HAVANA (Reuters) - Retired Cuban leader Fidel Castro on Monday appeared to lend his support to talks with the United States in his first comments about his longtime adversary since both countries agreed last month to restore diplomatic ties.
But Castro stopped short of an enthusiastic endorsement of the rapprochement, announced on Dec. 17 by his younger brother and Cuba’s current president, Raul Castro, and U.S. President Barack Obama.
“I don’t trust the policy of the United States nor have I had an exchange with them, but this does not mean ... a rejection of a peaceful solution to conflicts or the dangers of war,” Fidel Castro, 88, said in a statement published on the website of Cuba’s Communist Party newspaper Granma.
The United States and Cuba held historic high-level talks last week in Havana that are expected to lead to the re-establishment of diplomatic ties severed by Washington in 1961.
“Any peaceful or negotiated solution to the problems between the United States and the peoples or any people of Latin America that doesn’t imply force or the use of force should be treated in accordance with international norms and principles,” Fidel Castro said.
“We will always defend cooperation and friendship with all the peoples of the world, among them our political adversaries.”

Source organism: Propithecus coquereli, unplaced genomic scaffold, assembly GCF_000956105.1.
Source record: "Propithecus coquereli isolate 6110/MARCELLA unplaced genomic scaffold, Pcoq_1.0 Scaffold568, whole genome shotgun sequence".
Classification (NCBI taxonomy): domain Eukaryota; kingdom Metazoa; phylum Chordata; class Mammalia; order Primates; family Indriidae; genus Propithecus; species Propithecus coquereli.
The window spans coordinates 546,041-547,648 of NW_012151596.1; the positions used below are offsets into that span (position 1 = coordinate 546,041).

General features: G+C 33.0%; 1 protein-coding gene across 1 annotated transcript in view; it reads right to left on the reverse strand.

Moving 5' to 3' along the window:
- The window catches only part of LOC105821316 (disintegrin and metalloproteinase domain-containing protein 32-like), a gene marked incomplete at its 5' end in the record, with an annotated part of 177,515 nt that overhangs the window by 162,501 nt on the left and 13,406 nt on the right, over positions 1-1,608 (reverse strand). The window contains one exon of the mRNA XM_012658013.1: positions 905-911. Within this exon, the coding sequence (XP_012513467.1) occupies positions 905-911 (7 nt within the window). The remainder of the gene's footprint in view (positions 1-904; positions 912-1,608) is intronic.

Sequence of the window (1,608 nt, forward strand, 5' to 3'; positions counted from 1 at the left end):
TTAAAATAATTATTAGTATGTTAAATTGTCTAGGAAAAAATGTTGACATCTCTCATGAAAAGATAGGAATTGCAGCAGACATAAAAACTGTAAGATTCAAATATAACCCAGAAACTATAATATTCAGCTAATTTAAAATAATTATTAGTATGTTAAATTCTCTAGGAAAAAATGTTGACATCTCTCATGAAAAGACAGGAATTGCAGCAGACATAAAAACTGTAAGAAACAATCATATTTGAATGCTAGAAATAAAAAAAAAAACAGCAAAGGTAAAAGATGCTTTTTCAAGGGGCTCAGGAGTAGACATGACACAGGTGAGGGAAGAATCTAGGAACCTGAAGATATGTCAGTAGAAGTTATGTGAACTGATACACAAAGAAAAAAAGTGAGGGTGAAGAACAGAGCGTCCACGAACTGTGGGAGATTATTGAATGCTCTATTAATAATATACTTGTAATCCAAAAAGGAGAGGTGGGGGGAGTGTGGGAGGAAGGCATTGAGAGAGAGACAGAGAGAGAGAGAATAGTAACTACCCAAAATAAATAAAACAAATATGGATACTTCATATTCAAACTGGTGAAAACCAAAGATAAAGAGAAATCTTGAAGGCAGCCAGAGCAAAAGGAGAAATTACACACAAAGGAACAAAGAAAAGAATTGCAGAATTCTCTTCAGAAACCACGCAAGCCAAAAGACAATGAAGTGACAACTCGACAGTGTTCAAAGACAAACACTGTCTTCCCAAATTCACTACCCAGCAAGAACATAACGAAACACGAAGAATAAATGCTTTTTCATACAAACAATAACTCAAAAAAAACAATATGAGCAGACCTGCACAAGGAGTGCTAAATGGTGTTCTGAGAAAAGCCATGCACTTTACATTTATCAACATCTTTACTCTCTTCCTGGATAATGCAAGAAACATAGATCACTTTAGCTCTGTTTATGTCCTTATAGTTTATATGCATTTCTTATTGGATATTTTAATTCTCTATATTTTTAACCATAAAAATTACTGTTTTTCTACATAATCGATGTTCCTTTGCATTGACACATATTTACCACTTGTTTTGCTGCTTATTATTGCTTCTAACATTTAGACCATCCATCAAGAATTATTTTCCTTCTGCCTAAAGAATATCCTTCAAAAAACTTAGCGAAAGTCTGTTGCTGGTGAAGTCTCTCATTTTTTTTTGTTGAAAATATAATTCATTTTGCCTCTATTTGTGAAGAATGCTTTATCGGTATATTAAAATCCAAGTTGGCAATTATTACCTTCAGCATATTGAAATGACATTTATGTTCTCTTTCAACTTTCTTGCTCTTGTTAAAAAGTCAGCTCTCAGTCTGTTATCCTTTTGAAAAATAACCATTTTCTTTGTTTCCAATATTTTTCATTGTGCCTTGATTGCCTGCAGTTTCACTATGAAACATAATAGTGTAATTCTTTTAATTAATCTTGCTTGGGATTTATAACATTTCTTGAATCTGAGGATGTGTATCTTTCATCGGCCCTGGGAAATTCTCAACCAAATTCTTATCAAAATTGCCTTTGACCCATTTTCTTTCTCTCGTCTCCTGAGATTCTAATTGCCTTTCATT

He took power in a 1959 revolution and spent much of his 49 years in power railing against the United States, which never succeeded in many attempts to oust him.
He was finally forced into retirement in 2008 by poor health and was succeeded by his brother Raul, who is now 83.
“The president of Cuba has taken the pertinent steps in accordance with his prerogatives and the powers given to him by the National Assembly the Communist Party of Cuba,” Fidel Castro said of his brother in the statement.
His silence on the issue had led to speculation over his health and whether he supported his brother’s rapprochement with the United States.
On Jan. 12, he sent a letter to friend and retired Argentine soccer star Diego Maradona that squelched rumors he had died.
Reporting by Daniel Trotta; Editing by Lisa Shumaker and Kieran Murray